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PubPub's Plan to Support Self-Hosting

It won't be easy, but we have a plan — and more importantly, a business case — for removing proprietary dependencies and supporting self-hosting.

Published onJun 30, 2022
PubPub's Plan to Support Self-Hosting
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We sometimes hear from potential PubPub users that they’d like to be able to host PubPub on their own servers. We’d like this, too, but to date we’ve had to answer those queries with an honest but understandably disappointing response: we’re happy to help people try it, but our focus right now is on the hosted version, which requires using some proprietary technologies. We are planning to remove those dependencies from the hosted version and support self-hosting in the medium-term. In the meantime, PubPub is a fully open-source project that anyone can download, inspect, propose changes to, and, with some effort, run on their own.

We want to take some time to add context to that answer, and lay out our roadmap for achieving self-hosting so that you can better understand our plans and hold us accountable for our progress. This is not meant to be a firm commitment or timeline, because circumstances change, and, as you’ll see below, openness can conflict with our commitments to our community, members, and employees. Generally, however, we plan to make PubPub, and all the services it implements, fully open-source and self-hostable within three years. It will likely be much more easily self-hostable, but still reliant on some proprietary services, well before that. Here’s why, how, and why it’s important for us to achieve this goal.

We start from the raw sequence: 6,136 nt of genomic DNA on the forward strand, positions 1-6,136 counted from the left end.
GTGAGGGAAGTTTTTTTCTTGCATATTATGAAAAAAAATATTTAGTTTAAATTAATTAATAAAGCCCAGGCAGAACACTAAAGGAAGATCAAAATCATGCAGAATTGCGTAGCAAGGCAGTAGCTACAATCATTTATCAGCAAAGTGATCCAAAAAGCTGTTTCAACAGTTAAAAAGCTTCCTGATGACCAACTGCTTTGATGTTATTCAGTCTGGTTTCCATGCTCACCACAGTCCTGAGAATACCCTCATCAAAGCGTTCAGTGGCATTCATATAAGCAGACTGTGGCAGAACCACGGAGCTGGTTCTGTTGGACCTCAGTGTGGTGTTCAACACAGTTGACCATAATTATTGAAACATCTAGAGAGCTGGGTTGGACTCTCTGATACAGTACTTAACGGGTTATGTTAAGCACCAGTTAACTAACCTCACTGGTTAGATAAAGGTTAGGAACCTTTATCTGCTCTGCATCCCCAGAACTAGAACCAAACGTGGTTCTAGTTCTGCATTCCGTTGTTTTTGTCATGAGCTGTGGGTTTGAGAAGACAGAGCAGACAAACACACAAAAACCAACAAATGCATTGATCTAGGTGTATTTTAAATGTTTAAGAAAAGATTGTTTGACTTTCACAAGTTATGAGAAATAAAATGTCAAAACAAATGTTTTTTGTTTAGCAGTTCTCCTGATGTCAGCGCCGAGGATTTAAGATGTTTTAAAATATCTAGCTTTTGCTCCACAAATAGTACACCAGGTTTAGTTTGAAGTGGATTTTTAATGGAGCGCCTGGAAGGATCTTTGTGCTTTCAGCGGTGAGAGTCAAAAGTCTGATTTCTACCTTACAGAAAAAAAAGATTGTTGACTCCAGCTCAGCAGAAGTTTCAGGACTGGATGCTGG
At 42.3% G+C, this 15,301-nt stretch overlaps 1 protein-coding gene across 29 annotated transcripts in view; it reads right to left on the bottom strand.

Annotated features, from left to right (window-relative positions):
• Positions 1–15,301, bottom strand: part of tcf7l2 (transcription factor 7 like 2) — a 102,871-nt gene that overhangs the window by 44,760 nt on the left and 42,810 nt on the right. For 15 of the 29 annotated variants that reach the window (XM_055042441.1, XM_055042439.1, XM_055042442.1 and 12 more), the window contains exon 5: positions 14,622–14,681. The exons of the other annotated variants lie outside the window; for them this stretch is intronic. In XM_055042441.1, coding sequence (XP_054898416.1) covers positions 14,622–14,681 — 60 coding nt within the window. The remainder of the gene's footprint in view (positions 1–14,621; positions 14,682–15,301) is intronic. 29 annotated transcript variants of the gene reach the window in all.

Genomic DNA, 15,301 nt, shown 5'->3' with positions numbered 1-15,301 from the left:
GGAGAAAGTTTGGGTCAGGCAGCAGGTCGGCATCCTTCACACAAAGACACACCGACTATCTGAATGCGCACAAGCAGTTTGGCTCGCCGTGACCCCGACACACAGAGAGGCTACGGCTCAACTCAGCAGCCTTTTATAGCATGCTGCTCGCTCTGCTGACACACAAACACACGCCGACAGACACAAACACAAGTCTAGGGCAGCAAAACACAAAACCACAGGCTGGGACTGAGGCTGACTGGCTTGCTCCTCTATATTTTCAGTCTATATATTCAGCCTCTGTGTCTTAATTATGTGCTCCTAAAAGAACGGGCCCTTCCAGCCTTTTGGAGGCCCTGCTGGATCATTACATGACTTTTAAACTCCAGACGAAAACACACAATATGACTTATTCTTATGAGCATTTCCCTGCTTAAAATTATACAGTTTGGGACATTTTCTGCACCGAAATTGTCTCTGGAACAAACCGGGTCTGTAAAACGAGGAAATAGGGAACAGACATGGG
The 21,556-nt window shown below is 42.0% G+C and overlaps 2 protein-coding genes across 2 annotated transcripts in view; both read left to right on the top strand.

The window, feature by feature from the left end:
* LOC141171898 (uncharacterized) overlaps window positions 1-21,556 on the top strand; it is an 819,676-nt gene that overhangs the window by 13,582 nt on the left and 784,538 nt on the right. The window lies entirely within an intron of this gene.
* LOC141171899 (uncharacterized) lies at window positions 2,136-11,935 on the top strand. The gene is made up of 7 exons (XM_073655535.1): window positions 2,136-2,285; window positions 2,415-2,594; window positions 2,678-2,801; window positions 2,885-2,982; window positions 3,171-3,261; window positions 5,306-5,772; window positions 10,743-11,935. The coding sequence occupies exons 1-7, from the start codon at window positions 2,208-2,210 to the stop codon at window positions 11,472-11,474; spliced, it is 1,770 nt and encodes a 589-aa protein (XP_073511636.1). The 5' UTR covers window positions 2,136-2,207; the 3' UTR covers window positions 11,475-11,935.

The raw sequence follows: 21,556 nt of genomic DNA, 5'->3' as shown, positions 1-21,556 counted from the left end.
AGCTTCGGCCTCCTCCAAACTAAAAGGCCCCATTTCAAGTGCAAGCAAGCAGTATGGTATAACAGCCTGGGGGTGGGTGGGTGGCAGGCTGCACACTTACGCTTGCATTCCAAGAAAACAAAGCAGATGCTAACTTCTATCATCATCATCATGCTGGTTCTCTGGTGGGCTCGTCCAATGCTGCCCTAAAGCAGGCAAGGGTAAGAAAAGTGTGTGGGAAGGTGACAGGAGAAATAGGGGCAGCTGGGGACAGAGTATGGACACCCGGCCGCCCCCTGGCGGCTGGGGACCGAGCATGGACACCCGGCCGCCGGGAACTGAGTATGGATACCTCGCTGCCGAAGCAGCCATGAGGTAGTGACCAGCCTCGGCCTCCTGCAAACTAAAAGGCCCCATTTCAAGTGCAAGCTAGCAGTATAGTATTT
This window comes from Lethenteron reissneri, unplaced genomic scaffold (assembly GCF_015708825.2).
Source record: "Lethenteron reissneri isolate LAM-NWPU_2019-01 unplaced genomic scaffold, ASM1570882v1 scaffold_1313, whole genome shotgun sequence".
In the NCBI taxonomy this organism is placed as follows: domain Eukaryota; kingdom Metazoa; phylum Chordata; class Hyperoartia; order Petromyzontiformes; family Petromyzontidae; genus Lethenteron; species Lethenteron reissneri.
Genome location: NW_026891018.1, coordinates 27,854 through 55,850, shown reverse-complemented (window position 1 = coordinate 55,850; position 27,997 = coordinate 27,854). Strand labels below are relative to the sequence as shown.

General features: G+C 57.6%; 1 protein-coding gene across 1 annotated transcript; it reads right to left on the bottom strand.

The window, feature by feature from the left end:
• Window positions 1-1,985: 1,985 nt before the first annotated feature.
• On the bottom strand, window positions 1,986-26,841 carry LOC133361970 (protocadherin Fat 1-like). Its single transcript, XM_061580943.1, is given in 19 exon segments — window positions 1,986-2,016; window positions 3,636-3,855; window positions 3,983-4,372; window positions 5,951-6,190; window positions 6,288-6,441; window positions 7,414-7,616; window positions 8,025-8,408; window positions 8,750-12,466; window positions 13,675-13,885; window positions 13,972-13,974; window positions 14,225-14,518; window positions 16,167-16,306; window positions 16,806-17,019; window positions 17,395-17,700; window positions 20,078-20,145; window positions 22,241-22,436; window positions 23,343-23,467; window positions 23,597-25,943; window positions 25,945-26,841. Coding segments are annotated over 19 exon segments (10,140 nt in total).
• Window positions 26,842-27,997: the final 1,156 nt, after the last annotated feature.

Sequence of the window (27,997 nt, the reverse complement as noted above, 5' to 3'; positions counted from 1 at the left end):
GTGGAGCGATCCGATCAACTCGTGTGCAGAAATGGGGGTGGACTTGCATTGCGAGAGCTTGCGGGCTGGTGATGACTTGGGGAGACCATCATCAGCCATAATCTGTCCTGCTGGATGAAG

Our Philosophy: Balancing Openness, Mission, and Sustainability

We’ve been committed to building open publishing technology since PubPub started seven years ago as a graduate student project. We’re also deeply focused on solving core needs for our users quickly and effectively. Finally, we’re committed to our own sustainability, because it’s important to us that we don’t abandon our users, like so many well-meaning projects that were unable to become sustainable have needed to do.

Sometimes, these three commitments come into conflict. It’s often faster and more cost-effective to build what users need on top of closed platforms, and we’re a small non-profit operating in a resource-constrained environment. Making decisions in those scenarios is always difficult, and though we don’t always get it right, we try to strike the right balance of using as much fully open technology as possible while also making sure the product meaningfully addresses core community needs and doesn’t overextend our resources. We’ve also committed to making these decisions publicly as much as possible so that users and the community can weigh in. Our entire codebase, roadmap, and day-to-day project planning is all publicly viewable on GitHub.

The core need PubPub was built to address is the ability to draft and publish web-native scholarly content without relying on costly in-house technical capacity. Over and over, we hear from communities that our user-friendly approach—which requires no server setup or maintenance—is unique to the ecosystem and the only reason they’re able to publish at all. We take our responsibility to this community seriously because even in a world with an increasing number of open publishing technologies, users with limited time or technical capacity have very few options. It’s always gratifying to hear from librarians, editors, teachers, and researchers who are relieved to find us after reading blog posts extolling just how easy it is to learn how to setup a server and install a package without pausing to consider how chronically overworked and underpaid knowledge workers already are. But our commitment to these users comes with tradeoffs.